A timely reminder from Robin Galante. Not sending a thank you note immediately, if not sooner, after the interview is over is just the same as shooting yourself in the foot. Don’t do the latter by doing the former.
Thank-you notes are old-fashioned. Maybe you’re like me and your parents made you write one for every family member who gave you a birthday present. And, like me, you often feel guilty for not sending them now. But in this age of 2-minute emails and 1-second texts, this quaint gesture is surprisingly powerful.
What A Thank-You Note Says About You
When you take the time to write a thoughtful note to the interviewer and all other potential coworkers you meet during an interview, it gives them insight into who you are. It also tells them:
– You care. You aren’t just running out and grabbing a beer after the interview – you’re still thinking about it and it means something to you.
– You are a good communicator.
– You’re detail-oriented. If you word it right (see below), you can show them that you remember everything about the interview.
– You’ll be pleasant to work with. A thank-you letter is not just advantageous; it’s thoughtful and kind.
How to Write a Good Thank-You Note
So now you’re ready to write your letter – but where do you start? Take out your notes from the interview; if you didn’t take notes, write down everything you remember, from beginning to end. Once you have all your information, you can start writing. Here is an outline to get you started:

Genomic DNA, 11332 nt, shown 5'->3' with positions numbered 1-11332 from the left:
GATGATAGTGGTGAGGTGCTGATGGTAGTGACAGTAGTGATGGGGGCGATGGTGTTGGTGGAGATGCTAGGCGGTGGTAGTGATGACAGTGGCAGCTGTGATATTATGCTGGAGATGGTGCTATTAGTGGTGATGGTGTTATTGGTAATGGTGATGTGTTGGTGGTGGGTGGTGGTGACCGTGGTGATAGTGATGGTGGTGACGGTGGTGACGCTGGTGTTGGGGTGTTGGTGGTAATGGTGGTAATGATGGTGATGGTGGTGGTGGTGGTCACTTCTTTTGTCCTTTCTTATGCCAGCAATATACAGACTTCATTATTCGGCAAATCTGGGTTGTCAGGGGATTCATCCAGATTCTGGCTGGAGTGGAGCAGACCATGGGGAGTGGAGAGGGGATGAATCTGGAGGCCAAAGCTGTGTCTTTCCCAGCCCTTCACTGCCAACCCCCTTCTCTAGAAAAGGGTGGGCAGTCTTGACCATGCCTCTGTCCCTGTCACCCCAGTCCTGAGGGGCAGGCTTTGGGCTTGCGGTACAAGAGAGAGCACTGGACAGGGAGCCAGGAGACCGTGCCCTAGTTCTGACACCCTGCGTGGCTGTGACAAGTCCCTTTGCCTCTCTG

– Start by saying thank-you. Duh, right? But you’d be surprised how many people don’t do this. Thank them for taking the time to talk with you.
– Tell them how you think it went. For instance, now that you’ve met everyone, you are convinced you’re the perfect fit.
– Answer their questions one more time. Address each question you can remember and answer it again. Talk about your skills and abilities and how they line up (perfectly) with their needs.
– Talk about why you like them. What impressed you most about the company? Tell them what you love about the atmosphere, the systems that seemed to be in place, and of course, the job.
– Close with a promise. Tell them what you will do for them, how you will help their company succeed.
Write it By Hand
So it’s been 10 years since you’ve handwritten anything? Dust off your favorite pen, by some nice, simple stationery, and write it down. I guarantee, it’ll probably be the only hand-written note they receive. It’s personal, it’s unusual, and it’s thoughtful. Tip: type it out first, do a spell check, and copy it down – it has to be legible and neat. If your handwriting is bad and not going to get better, there are other ways to make your note stand out.
Should you email it, or send it by snail mail? If it’s a young, exciting start-up environment, email can work fine. Snail-mail takes too long: you need them to see it within 24 hours of your interview – and Fed-Exing it might look a little too eager/stalker-ish.
The best option? Bring it to them in person if at all possible. Why? Because they get to see your beautiful face one more time; it shows you really want the job; you are willing to go the extra mile (literally) for them. If you had an okay interview, a good follow-up can give you a real chance of getting the job. It’s a small token of gratitude that goes a long, long way.